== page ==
- Investors are paying a premium for disruption when they invest in Uber
- The decline in value after the IPO means the company has left no money on the table
- Uber is betting on a vision of the future, with focus on shared and on-demand services
- Uber labels themselves as a “personal mobility business” in an attempt to create a big market story and it will pay off
- There are ways to get exposure to Uber without investing directly in Uber stock.
Everyone has their own opinion on Uber and the other 2019 IPOs. Lyft went public back in late March, and the stock has plummeted 46.5% from all-time highs. Uber went public at $45 per share on May 9th at a market cap of $75.5B, which was far below the initial $120B prior valuation.
Since then, Uber’s performance has made headlines. The stock has tanked, and a lot of investors are understandably unhappy with the performance of the company. But this flop is actually a good thing. Uber left no money on the table in their IPO. This initial underperformance isn’t pretty, but Uber has strong fundamentals, a good business plan, and is evolving into a super app, a trend that will serve them well into the future.
The Ridesharing Market: Strong Growth Both Domestic and Abroad
The market that the two companies are in is expected to grow quickly, with number of trips and total market size increasing four-fold and three-fold, respectively. Competition is fierce in the space, especially abroad.
According to the Uber’s S1, they are prevented from competing with their minority-owned affiliates abroad, including China and Southeast Asia until 2023 and Russia until 2025. Both Didi, based out of China, and Yandex Taxi, based out of Russia, have no restrictions on competing with Uber.
However, 74% of all Uber trips were outside of the United States for Q4 2018, and they currently operate in 63 different countries. The company has a strong reliance on metropolitan area revenues, with 24% gross booking concentration in Los Angeles, New York City, San Francisco, London, and Sao Paulo. 15% of gross bookings are airport transportation, to and from.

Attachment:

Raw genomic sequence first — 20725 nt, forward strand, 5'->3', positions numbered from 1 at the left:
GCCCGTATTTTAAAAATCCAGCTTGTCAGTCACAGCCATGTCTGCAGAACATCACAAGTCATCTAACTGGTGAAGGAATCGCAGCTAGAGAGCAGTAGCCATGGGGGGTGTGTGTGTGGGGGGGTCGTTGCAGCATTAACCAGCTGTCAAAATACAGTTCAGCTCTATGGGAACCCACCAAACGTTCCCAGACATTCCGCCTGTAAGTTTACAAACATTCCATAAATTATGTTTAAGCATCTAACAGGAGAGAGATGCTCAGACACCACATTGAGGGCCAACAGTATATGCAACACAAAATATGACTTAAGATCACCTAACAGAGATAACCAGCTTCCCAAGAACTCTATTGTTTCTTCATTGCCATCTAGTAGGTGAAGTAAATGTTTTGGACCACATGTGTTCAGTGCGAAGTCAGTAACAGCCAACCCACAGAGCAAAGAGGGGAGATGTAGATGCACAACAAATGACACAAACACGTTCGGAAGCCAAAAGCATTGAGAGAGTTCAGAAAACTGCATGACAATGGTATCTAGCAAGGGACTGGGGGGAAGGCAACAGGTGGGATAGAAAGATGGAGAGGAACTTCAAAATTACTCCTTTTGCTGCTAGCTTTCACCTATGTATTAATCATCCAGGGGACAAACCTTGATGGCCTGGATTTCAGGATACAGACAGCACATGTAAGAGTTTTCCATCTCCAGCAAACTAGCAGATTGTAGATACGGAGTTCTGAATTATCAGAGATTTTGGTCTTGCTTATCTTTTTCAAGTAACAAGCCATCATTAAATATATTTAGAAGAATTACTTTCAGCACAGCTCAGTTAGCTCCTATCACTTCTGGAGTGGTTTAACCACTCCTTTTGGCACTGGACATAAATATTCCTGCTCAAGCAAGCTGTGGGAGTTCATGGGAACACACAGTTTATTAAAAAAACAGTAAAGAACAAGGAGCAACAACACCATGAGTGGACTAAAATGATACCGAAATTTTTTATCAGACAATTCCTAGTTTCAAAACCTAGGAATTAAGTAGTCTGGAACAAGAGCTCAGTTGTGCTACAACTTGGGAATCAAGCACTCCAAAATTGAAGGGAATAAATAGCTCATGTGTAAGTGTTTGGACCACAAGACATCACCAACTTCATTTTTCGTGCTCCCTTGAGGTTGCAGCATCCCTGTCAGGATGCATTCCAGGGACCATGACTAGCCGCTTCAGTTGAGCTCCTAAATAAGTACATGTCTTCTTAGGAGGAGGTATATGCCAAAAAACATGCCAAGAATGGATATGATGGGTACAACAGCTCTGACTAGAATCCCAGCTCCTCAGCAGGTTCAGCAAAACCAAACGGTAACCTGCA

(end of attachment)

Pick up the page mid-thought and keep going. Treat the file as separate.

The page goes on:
Lyft has remained focused on the US and Canada but Uber has elected to venture abroad, getting destroyed by Didi in China. In India, the company faces competition from Ola, with both companies burning through cash in an attempt to gain market share. In the graph below, their fastest growing market is in Latin America, especially Brazil, but they face competition from Didi there as well. Domestically, Lyft is closing the gap, gaining 3% market share on Uber into Q1 2019.
The Nosedive: Why The Company Underperformed
Uber had a tough Q4 2018, primarily because of this increase in competition. Revenues compressed across the board, with Uber Eats declining 13.6% quarter over quarter, and ridesharing declining 0.8%.
In 2018, their average contribution margin, profit as a percentage of revenue, was 12.75%, which was a stellar increase from 2017’s average margin of -0.5%. It went negative again in the last quarter of 2018, where it is expected to stay due to “competition and investment to expand Uber Eats“.
When they expand to new cities, they have to make substantial investments, which compresses their revenue. As their gross bookings increase $10, they actually post a net loss of $1, because they have to provide more incentives in that new city to build out a new network of drivers.